Wednesday, November 5, 2008

Ark Conference, Is KM converging with Litigation Support, Risk Management, and Client Services?

Craig Carpenter, VP Legal Solutions and GC, Recommind


Brent E. Kidwell, Chief Knowledge Counsel, Jenner & Block LLP
Stacie Capshaw, Firmwide Records Manager, Kirkland & Ellis LLP
Joshua Fireman
, Vice-President Development and General Counsel, ii3

Here are a few key points from this panel of experienced KM and Records folks.

KM As Mediators and Glue

One type of “convergence” is the role KM can play in mediating or “glueing” together different administrative and legal groups. In many firms KM has had a role as the “lawyers who talk to IT,” or at least as people whose job it is to facilitate communications between lawyers and IT managers at law firms. By virtue of their expertise with improving knowledge and information handling, KM often has projects with many different administrative groups, and can lead the discussions between the different functional areas. I have certainly found that KM has a broad range of contacts and activities compared to other administrative departments at my firm, particularly as we start to leverage Enterprise 2.0 technologies like wikis and blogs.

KM can serve this role better once it has obtained the trust of other groups through successful programs.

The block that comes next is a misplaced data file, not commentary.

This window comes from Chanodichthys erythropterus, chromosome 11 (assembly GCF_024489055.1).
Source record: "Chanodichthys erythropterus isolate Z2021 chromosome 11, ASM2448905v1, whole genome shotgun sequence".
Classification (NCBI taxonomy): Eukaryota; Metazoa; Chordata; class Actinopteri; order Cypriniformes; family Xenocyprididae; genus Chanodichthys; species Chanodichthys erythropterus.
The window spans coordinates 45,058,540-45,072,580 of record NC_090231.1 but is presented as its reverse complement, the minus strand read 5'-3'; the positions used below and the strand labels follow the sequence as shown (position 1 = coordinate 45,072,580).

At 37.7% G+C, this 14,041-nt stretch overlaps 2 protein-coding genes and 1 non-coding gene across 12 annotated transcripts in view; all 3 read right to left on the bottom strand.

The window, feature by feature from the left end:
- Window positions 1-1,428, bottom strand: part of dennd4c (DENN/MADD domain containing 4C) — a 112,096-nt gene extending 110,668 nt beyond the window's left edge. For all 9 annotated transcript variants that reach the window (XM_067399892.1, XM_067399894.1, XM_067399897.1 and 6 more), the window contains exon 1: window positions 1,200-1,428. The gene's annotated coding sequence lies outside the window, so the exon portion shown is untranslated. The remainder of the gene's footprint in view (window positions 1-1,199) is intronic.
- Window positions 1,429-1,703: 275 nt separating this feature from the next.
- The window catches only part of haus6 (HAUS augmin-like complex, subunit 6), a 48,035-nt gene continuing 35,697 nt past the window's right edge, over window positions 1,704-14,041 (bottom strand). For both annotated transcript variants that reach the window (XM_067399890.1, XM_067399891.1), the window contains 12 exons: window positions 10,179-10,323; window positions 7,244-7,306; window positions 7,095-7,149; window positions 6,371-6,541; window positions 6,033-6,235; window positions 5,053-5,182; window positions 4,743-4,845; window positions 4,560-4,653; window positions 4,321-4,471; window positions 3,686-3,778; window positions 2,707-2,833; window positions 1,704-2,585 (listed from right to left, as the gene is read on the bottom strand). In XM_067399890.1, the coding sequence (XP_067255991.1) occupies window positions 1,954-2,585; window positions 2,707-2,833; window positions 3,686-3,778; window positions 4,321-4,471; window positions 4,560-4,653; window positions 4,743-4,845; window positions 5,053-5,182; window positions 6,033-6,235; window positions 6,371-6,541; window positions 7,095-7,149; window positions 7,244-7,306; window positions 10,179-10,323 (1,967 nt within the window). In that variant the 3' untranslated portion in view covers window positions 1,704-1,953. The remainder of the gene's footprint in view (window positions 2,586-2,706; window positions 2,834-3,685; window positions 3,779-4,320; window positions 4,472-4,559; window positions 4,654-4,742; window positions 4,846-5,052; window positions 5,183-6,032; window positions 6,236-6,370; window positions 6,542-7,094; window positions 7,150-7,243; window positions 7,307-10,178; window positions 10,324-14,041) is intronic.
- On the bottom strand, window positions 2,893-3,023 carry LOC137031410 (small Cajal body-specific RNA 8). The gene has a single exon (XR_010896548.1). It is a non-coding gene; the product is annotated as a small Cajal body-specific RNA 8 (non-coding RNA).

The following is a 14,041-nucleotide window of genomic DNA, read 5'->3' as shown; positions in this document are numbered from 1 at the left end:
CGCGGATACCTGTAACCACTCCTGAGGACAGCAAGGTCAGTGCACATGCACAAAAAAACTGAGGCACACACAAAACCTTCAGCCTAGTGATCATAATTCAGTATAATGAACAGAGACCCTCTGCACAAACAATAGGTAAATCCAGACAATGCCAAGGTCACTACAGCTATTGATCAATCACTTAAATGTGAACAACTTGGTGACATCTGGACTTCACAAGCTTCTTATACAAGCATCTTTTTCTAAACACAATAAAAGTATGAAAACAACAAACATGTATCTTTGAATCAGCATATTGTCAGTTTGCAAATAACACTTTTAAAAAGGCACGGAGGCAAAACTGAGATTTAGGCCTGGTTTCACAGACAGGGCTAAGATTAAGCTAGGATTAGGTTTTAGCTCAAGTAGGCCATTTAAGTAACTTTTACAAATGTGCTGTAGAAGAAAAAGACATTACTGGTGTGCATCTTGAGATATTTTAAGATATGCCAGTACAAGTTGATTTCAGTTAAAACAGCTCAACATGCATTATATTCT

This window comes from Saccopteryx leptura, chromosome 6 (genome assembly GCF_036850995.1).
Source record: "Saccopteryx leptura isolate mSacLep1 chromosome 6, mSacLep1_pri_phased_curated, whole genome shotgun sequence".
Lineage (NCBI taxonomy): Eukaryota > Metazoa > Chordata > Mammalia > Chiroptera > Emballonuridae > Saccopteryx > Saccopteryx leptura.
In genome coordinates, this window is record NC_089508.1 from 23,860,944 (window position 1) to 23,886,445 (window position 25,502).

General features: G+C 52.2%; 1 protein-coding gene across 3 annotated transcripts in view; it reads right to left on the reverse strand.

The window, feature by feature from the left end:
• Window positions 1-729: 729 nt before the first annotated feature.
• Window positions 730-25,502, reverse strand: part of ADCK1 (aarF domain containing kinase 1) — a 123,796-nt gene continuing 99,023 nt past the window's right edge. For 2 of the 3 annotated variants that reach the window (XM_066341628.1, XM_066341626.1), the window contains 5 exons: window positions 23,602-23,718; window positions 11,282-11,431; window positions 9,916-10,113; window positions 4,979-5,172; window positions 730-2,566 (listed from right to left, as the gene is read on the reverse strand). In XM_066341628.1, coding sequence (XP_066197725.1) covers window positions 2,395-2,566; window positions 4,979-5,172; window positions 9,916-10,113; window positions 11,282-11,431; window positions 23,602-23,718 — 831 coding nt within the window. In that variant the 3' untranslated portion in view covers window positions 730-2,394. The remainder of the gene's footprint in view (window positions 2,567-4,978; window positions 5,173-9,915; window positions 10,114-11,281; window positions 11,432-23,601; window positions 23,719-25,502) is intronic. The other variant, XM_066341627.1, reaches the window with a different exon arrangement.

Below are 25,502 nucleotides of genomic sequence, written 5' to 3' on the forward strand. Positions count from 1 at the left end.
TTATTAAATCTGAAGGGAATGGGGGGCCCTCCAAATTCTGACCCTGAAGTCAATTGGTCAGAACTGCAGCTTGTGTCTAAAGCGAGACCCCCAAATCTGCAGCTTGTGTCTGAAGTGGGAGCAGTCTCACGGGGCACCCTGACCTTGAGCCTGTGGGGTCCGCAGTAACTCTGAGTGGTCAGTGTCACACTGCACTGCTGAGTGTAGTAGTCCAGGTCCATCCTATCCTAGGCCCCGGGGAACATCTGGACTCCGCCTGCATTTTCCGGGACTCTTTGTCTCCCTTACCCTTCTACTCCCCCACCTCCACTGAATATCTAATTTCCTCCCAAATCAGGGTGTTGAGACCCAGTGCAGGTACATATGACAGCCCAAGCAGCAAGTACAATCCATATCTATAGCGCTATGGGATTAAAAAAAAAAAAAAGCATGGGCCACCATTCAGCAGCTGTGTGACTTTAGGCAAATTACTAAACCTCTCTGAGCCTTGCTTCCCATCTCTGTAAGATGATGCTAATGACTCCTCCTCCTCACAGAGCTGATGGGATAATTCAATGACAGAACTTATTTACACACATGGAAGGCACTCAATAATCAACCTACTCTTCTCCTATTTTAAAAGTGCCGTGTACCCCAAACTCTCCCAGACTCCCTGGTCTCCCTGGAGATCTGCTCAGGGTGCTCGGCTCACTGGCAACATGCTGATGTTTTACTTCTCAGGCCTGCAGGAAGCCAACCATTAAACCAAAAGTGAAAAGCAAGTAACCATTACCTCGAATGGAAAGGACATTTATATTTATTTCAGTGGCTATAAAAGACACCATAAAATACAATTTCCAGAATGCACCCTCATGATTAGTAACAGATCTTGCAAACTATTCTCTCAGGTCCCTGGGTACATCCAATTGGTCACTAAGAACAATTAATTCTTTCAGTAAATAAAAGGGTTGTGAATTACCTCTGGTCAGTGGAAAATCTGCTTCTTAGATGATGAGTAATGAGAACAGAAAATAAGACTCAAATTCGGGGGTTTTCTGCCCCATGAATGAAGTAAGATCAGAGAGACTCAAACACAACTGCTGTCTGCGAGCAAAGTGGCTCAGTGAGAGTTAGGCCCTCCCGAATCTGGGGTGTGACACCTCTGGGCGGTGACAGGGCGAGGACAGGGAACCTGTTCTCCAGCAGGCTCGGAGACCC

Brent gave the example of office moves. KM can play a role because it can assist in the transition away from paper files.

KM and E-Mail

Email is the most pressing issue in records management, because of the immense volume and significance of the content. Stacie believes that email is a “necessary evil”, like dial tone, but that it also saps lawyers’ productivity. KM should address better email behavior. Joshua said that we need to break down all forms of communication, including email, into streams, and then figure out how can you syndicate the information. How would I like to use this information? How would I like to know about the relationships? The value and utility of email should drive how we are looking at it.

Strategic & Stealth KM

“Stealth KM” was another topic of discussion. Some panel members approached projects without needing to brand or label them as KM projects. One audience member chimed in and bluntly addressed the need to “have a strong partner in your corner when the chips are down” and argued instead for highly visible KM. Such a partner is not likely to be a user of KM tools; they will base their opinions on those of the mid-level and senior associates.

Another excellent strategic point made by another audience member is that KM should be strategically focused on those practice areas that are growing, rather than those where adoption may be easy.

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